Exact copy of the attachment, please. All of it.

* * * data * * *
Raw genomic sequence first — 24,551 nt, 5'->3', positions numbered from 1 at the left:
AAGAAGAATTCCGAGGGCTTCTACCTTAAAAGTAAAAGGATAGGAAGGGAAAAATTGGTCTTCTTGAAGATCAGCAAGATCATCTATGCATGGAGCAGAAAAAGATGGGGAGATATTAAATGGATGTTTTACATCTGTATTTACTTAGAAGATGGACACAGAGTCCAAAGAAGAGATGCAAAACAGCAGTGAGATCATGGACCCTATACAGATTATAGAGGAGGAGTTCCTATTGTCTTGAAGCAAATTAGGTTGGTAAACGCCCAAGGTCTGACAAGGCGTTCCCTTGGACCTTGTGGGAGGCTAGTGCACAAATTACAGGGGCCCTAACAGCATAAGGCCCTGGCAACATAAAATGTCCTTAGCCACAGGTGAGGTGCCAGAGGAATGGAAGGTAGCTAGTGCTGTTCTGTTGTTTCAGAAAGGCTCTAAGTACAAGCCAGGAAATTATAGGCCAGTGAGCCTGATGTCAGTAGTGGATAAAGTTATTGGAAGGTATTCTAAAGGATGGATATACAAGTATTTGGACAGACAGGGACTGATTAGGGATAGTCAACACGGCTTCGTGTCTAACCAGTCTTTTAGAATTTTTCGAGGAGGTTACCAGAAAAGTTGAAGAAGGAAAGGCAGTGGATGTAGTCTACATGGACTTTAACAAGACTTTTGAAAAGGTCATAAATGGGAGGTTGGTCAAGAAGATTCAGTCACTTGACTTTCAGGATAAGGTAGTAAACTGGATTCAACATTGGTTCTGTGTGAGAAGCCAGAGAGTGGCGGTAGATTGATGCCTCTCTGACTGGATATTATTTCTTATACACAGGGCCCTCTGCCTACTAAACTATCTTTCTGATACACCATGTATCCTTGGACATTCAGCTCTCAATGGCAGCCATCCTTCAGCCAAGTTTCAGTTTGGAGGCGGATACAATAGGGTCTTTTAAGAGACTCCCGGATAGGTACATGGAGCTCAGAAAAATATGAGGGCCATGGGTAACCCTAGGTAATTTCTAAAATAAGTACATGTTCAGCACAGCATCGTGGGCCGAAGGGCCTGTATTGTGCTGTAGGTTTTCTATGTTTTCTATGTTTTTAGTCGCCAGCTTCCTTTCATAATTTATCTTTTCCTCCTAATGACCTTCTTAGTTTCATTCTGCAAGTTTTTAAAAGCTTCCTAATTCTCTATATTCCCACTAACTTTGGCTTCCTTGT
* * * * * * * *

Raw genomic sequence first — 24,551 nt, 5'->3', positions numbered from 1 at the left:
AAGAAGAATTCCGAGGGCTTCTACCTTAAAAGTAAAAGGATAGGAAGGGAAAAATTGGTCTTCTTGAAGATCAGCAAGATCATCTATGCATGGAGCAGAAAAAGATGGGGAGATATTAAATGGATGTTTTACATCTGTATTTACTTAGAAGATGGACACAGAGTCCAAAGAAGAGATGCAAAACAGCAGTGAGATCATGGACCCTATACAGATTATAGAGGAGGAGTTCCTATTGTCTTGAAGCAAATTAGGTTGGTAAACGCCCAAGGTCTGACAAGGCGTTCCCTTGGACCTTGTGGGAGGCTAGTGCACAAATTACAGGGGCCCTAACAGCATAAGGCCCTGGCAACATAAAATGTCCTTAGCCACAGGTGAGGTGCCAGAGGAATGGAAGGTAGCTAGTGCTGTTCTGTTGTTTCAGAAAGGCTCTAAGTACAAGCCAGGAAATTATAGGCCAGTGAGCCTGATGTCAGTAGTGGATAAAGTTATTGGAAGGTATTCTAAAGGATGGATATACAAGTATTTGGACAGACAGGGACTGATTAGGGATAGTCAACACGGCTTCGTGTCTAACCAGTCTTTTAGAATTTTTCGAGGAGGTTACCAGAAAAGTTGAAGAAGGAAAGGCAGTGGATGTAGTCTACATGGACTTTAACAAGACTTTTGAAAAGGTCATAAATGGGAGGTTGGTCAAGAAGATTCAGTCACTTGACTTTCAGGATAAGGTAGTAAACTGGATTCAACATTGGTTCTGTGTGAGAAGCCAGAGAGTGGCGGTAGATTGATGCCTCTCTGACTGGATATTATTTCTTATACACAGGGCCCTCTGCCTACTAAACTATCTTTCTGATACACCATGTATCCTTGGACATTCAGCTCTCAATGGCAGCCATCCTTCAGCCAAGTTTCAGTTTGGAGGCGGATACAATAGGGTCTTTTAAGAGACTCCCGGATAGGTACATGGAGCTCAGAAAAATATGAGGGCCATGGGTAACCCTAGGTAATTTCTAAAATAAGTACATGTTCAGCACAGCATCGTGGGCCGAAGGGCCTGTATTGTGCTGTAGGTTTTCTATGTTTTCTATGTTTTTAGTCGCCAGCTTCCTTTCATAATTTATCTTTTCCTCCTAATGACCTTCTTAGTTTCATTCTGCAAGTTTTTAAAAGCTTCCTAATTCTCTATATTCCCACTAACTTTGGCTTCCTTGT